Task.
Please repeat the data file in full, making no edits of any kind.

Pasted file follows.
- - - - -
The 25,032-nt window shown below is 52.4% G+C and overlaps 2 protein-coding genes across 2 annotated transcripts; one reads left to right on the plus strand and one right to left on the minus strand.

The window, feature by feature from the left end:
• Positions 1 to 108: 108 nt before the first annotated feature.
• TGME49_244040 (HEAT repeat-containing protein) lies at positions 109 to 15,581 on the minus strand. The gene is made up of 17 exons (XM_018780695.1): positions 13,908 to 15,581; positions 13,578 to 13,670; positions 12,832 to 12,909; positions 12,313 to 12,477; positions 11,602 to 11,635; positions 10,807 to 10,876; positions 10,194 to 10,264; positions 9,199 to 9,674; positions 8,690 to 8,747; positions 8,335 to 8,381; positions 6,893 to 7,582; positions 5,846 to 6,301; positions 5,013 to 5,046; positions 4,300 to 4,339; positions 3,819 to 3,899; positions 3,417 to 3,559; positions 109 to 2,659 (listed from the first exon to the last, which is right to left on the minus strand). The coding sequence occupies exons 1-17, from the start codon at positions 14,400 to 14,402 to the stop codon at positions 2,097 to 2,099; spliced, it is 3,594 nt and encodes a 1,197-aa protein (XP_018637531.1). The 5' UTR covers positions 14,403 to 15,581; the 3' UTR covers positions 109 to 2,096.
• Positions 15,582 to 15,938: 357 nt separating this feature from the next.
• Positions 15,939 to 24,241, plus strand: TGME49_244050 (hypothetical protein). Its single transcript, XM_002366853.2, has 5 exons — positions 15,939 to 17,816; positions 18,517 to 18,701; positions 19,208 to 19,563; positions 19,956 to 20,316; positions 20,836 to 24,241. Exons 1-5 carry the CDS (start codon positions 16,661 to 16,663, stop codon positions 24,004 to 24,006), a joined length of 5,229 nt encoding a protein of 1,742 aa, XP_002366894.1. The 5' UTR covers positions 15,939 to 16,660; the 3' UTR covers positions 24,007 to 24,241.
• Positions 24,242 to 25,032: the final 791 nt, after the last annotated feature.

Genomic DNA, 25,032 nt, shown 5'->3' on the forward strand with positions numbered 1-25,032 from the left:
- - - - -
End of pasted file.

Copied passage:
The 25,032-nt window shown below is 52.4% G+C and overlaps 2 protein-coding genes across 2 annotated transcripts; one reads left to right on the plus strand and one right to left on the minus strand.

The window, feature by feature from the left end:
• Positions 1 to 108: 108 nt before the first annotated feature.
• TGME49_244040 (HEAT repeat-containing protein) lies at positions 109 to 15,581 on the minus strand. The gene is made up of 17 exons (XM_018780695.1): positions 13,908 to 15,581; positions 13,578 to 13,670; positions 12,832 to 12,909; positions 12,313 to 12,477; positions 11,602 to 11,635; positions 10,807 to 10,876; positions 10,194 to 10,264; positions 9,199 to 9,674; positions 8,690 to 8,747; positions 8,335 to 8,381; positions 6,893 to 7,582; positions 5,846 to 6,301; positions 5,013 to 5,046; positions 4,300 to 4,339; positions 3,819 to 3,899; positions 3,417 to 3,559; positions 109 to 2,659 (listed from the first exon to the last, which is right to left on the minus strand). The coding sequence occupies exons 1-17, from the start codon at positions 14,400 to 14,402 to the stop codon at positions 2,097 to 2,099; spliced, it is 3,594 nt and encodes a 1,197-aa protein (XP_018637531.1). The 5' UTR covers positions 14,403 to 15,581; the 3' UTR covers positions 109 to 2,096.
• Positions 15,582 to 15,938: 357 nt separating this feature from the next.
• Positions 15,939 to 24,241, plus strand: TGME49_244050 (hypothetical protein). Its single transcript, XM_002366853.2, has 5 exons — positions 15,939 to 17,816; positions 18,517 to 18,701; positions 19,208 to 19,563; positions 19,956 to 20,316; positions 20,836 to 24,241. Exons 1-5 carry the CDS (start codon positions 16,661 to 16,663, stop codon positions 24,004 to 24,006), a joined length of 5,229 nt encoding a protein of 1,742 aa, XP_002366894.1. The 5' UTR covers positions 15,939 to 16,660; the 3' UTR covers positions 24,007 to 24,241.
• Positions 24,242 to 25,032: the final 791 nt, after the last annotated feature.

Genomic DNA, 25,032 nt, shown 5'->3' on the forward strand with positions numbered 1-25,032 from the left: